At a daycare centre where two children were killed this week, Quebec Premier François Legault, on Thursday, urged those distressed by the deaths to seek help.
Mr. Legault was backed up by the province’s opposition leaders and a pair of federal cabinet ministers as he spoke to the media at the Laval daycare.
A 51-year-old man charged with first-degree murder after he allegedly drove a city bus into the building, causing the deaths of the children. Six other children were injured.
The incident prompted a wave of concern. In Ottawa, political leaders including Prime Minister Justin Trudeau and Conservative Leader Pierre Poilievre offered their condolences. MPs held a moment of silence in the House of Commons.
At the site of crash, Mr. Legault said witnesses to the incident, including children, have seen things that will remain in their heads throughout their lives.
“If there’s a message I want to get to people today, it is that they should accept psychological support, that they should go and talk to people,” Mr. Legault said.
He thanked the three provincial opposition leaders for their presence, showing solidarity and indicating all Quebecers are supporting those affected. “Of course, it’s tough because we are talking about children,” he said. “One hundred per cent of Quebecers support the people here in Laval.”
Mr. Legault’s wife, Isabelle Brais, also present at the daycare centre, also spoke out. “We just want to share the pain of the parents because we are parents as well, and it’s the same thing for the opposition leaders, and representatives of the federal government as well,” she said.
Federal Public Safety Minister Marco Mendicino and Heritage Minister Pablo Rodriguez were with Mr. Legault during the visit.
There’s a full story here on the alleged bus attack and the fallout around it.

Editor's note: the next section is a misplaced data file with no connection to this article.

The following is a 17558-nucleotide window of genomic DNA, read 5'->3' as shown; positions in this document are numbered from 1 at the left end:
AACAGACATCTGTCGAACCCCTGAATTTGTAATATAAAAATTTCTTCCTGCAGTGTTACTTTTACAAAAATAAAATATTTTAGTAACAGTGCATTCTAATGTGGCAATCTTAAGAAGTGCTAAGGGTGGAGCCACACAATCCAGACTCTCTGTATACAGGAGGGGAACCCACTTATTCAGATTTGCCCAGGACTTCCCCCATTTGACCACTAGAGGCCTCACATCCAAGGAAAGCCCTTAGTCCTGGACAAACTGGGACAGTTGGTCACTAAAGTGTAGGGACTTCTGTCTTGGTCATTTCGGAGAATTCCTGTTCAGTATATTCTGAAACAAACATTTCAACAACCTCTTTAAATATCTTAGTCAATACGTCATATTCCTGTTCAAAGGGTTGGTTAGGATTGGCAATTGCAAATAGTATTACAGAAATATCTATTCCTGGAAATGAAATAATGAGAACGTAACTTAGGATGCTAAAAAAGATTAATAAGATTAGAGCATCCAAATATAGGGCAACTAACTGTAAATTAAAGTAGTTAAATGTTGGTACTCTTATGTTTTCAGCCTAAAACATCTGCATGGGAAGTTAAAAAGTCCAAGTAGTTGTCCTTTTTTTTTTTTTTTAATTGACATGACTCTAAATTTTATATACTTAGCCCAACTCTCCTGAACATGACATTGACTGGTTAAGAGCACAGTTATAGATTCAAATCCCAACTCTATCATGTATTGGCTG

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POILIEVRE ACCUSES CBC PRESIDENT OF PARTISAN ATTACK - Conservative Leader Pierre Poilievre has accused CBC president Catherine Tait of launching a partisan attack on him, saying she is “not even pretending to be unbiased” based on her remarks in a Globe and Mail interview this week. Story here.
TOUGH TALKS BETWEEN FEDERAL GOVERNMENT, UNIONIZED WORKERS - The federal government and unionized workers are preparing to lock horns over double-digit wage hikes to account for higher inflation and rules for remote work in what is shaping up to be a heated series of contract negotiations. Story here.
NEW REPORT RAISES DOUBTS ABOUT CARBON-CAPTURE TECH - By betting it can solve its emissions problem with carbon capture and storage, Canada’s oil and gas industry risks saddling itself with expensive stranded assets, a new report argues. Story here.
PLAQUE POSTED TO MARK STANDOFF BETWEEN OTTAWA RESIDENTS, PROTESTERS - A watershed moment of citizen resistance, in Ottawa, to the ‘Freedom Convoy’ last year has been celebrated with a plaque. Story here from CTV.
FRASER HAS `SERIOUS CONCERNS’ ABOUT MISLED AFGHANS - Immigration Minister Sean Fraser says he has “serious concerns” that Afghans desperate to flee the Taliban were misled when they were sent inauthentic Canadian travel documents, leaving them with the mistaken belief that they had been cleared to come to Canada. Story here.
ALBERTA PREMIER HOLDING FIRST NEWS CONFERENCE IN A MONTH - Alberta Premier Danielle Smith was to meet with reporters for the first time in a month on Thursday, with questions expected on health care, Crown prosecutors and perhaps her now-viral limp handshake with Prime Minister Justin Trudeau. Story here.